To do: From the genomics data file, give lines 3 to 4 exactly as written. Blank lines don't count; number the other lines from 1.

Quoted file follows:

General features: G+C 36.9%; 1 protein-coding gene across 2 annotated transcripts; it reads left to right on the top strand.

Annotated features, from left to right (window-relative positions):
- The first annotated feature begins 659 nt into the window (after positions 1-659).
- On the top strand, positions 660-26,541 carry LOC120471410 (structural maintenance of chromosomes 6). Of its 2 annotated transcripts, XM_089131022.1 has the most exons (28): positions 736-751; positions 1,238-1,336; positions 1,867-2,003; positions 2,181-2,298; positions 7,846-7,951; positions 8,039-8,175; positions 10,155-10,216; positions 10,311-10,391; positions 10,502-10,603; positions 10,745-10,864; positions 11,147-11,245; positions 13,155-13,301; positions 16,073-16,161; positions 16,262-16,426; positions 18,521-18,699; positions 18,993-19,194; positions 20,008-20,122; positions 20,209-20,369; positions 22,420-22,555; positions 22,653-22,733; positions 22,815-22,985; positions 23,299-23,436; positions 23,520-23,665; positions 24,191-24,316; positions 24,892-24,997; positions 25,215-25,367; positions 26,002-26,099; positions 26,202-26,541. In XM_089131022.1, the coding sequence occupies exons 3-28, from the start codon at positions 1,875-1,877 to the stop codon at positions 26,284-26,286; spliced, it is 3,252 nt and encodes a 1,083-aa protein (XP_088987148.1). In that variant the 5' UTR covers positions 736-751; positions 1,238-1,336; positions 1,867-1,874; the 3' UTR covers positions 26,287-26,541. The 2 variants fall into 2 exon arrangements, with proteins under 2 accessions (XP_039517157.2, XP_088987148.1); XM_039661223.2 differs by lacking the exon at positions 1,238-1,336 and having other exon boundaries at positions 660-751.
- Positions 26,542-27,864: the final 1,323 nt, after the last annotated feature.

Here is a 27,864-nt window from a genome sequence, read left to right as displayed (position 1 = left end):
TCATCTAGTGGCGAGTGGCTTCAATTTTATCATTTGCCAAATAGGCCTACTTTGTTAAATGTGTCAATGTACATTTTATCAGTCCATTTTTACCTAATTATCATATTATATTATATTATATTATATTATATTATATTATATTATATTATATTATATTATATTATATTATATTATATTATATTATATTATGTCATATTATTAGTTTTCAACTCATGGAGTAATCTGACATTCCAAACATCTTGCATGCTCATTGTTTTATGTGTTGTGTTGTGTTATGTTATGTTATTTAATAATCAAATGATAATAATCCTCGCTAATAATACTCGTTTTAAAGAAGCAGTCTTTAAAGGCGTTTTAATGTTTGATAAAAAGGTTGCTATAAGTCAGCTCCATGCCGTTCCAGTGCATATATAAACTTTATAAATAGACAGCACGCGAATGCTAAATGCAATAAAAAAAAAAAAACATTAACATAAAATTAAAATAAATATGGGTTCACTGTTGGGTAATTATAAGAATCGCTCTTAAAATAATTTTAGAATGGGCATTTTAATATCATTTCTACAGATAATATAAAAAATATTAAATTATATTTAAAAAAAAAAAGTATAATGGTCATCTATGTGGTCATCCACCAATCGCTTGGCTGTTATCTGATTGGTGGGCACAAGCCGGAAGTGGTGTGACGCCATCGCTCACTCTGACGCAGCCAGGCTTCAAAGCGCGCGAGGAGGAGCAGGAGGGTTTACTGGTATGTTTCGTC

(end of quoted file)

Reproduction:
- The first annotated feature begins 659 nt into the window (after positions 1-659).
- On the top strand, positions 660-26,541 carry LOC120471410 (structural maintenance of chromosomes 6). Of its 2 annotated transcripts, XM_089131022.1 has the most exons (28): positions 736-751; positions 1,238-1,336; positions 1,867-2,003; positions 2,181-2,298; positions 7,846-7,951; positions 8,039-8,175; positions 10,155-10,216; positions 10,311-10,391; positions 10,502-10,603; positions 10,745-10,864; positions 11,147-11,245; positions 13,155-13,301; positions 16,073-16,161; positions 16,262-16,426; positions 18,521-18,699; positions 18,993-19,194; positions 20,008-20,122; positions 20,209-20,369; positions 22,420-22,555; positions 22,653-22,733; positions 22,815-22,985; positions 23,299-23,436; positions 23,520-23,665; positions 24,191-24,316; positions 24,892-24,997; positions 25,215-25,367; positions 26,002-26,099; positions 26,202-26,541. In XM_089131022.1, the coding sequence occupies exons 3-28, from the start codon at positions 1,875-1,877 to the stop codon at positions 26,284-26,286; spliced, it is 3,252 nt and encodes a 1,083-aa protein (XP_088987148.1). In that variant the 5' UTR covers positions 736-751; positions 1,238-1,336; positions 1,867-1,874; the 3' UTR covers positions 26,287-26,541. The 2 variants fall into 2 exon arrangements, with proteins under 2 accessions (XP_039517157.2, XP_088987148.1); XM_039661223.2 differs by lacking the exon at positions 1,238-1,336 and having other exon boundaries at positions 660-751.